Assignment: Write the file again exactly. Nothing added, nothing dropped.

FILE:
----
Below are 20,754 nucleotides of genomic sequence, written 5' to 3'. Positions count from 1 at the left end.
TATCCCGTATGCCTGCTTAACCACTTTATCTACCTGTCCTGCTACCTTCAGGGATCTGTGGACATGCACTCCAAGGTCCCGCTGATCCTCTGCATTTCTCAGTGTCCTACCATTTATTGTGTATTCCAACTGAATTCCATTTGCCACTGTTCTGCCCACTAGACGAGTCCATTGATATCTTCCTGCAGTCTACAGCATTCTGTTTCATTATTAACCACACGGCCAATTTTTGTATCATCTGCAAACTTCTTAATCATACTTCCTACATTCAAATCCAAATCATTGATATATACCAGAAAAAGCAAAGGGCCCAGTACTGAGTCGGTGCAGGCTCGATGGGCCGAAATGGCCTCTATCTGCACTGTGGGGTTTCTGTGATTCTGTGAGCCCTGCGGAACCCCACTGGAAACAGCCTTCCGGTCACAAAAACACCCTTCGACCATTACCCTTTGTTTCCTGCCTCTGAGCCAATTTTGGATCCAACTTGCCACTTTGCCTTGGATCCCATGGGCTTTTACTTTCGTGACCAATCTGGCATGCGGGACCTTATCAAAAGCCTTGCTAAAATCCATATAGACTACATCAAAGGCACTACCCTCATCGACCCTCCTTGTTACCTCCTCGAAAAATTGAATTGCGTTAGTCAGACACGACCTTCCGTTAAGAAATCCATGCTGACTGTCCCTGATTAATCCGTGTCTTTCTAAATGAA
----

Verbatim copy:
Below are 20,754 nucleotides of genomic sequence, written 5' to 3'. Positions count from 1 at the left end.
TATCCCGTATGCCTGCTTAACCACTTTATCTACCTGTCCTGCTACCTTCAGGGATCTGTGGACATGCACTCCAAGGTCCCGCTGATCCTCTGCATTTCTCAGTGTCCTACCATTTATTGTGTATTCCAACTGAATTCCATTTGCCACTGTTCTGCCCACTAGACGAGTCCATTGATATCTTCCTGCAGTCTACAGCATTCTGTTTCATTATTAACCACACGGCCAATTTTTGTATCATCTGCAAACTTCTTAATCATACTTCCTACATTCAAATCCAAATCATTGATATATACCAGAAAAAGCAAAGGGCCCAGTACTGAGTCGGTGCAGGCTCGATGGGCCGAAATGGCCTCTATCTGCACTGTGGGGTTTCTGTGATTCTGTGAGCCCTGCGGAACCCCACTGGAAACAGCCTTCCGGTCACAAAAACACCCTTCGACCATTACCCTTTGTTTCCTGCCTCTGAGCCAATTTTGGATCCAACTTGCCACTTTGCCTTGGATCCCATGGGCTTTTACTTTCGTGACCAATCTGGCATGCGGGACCTTATCAAAAGCCTTGCTAAAATCCATATAGACTACATCAAAGGCACTACCCTCATCGACCCTCCTTGTTACCTCCTCGAAAAATTGAATTGCGTTAGTCAGACACGACCTTCCGTTAAGAAATCCATGCTGACTGTCCCTGATTAATCCGTGTCTTTCTAAATGAA